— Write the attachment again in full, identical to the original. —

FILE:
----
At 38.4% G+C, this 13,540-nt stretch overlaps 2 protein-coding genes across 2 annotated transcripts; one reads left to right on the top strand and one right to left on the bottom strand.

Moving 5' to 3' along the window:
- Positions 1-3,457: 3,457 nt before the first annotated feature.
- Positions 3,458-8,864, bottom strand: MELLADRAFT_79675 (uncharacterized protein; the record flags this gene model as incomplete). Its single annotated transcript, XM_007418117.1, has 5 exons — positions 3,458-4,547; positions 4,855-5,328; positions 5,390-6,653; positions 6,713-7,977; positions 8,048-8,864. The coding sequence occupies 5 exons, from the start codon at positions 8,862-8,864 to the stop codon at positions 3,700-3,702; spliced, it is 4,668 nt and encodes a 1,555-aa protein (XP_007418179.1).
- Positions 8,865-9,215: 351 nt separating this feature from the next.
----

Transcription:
At 38.4% G+C, this 13,540-nt stretch overlaps 2 protein-coding genes across 2 annotated transcripts; one reads left to right on the top strand and one right to left on the bottom strand.

Moving 5' to 3' along the window:
- Positions 1-3,457: 3,457 nt before the first annotated feature.
- Positions 3,458-8,864, bottom strand: MELLADRAFT_79675 (uncharacterized protein; the record flags this gene model as incomplete). Its single annotated transcript, XM_007418117.1, has 5 exons — positions 3,458-4,547; positions 4,855-5,328; positions 5,390-6,653; positions 6,713-7,977; positions 8,048-8,864. The coding sequence occupies 5 exons, from the start codon at positions 8,862-8,864 to the stop codon at positions 3,700-3,702; spliced, it is 4,668 nt and encodes a 1,555-aa protein (XP_007418179.1).
- Positions 8,865-9,215: 351 nt separating this feature from the next.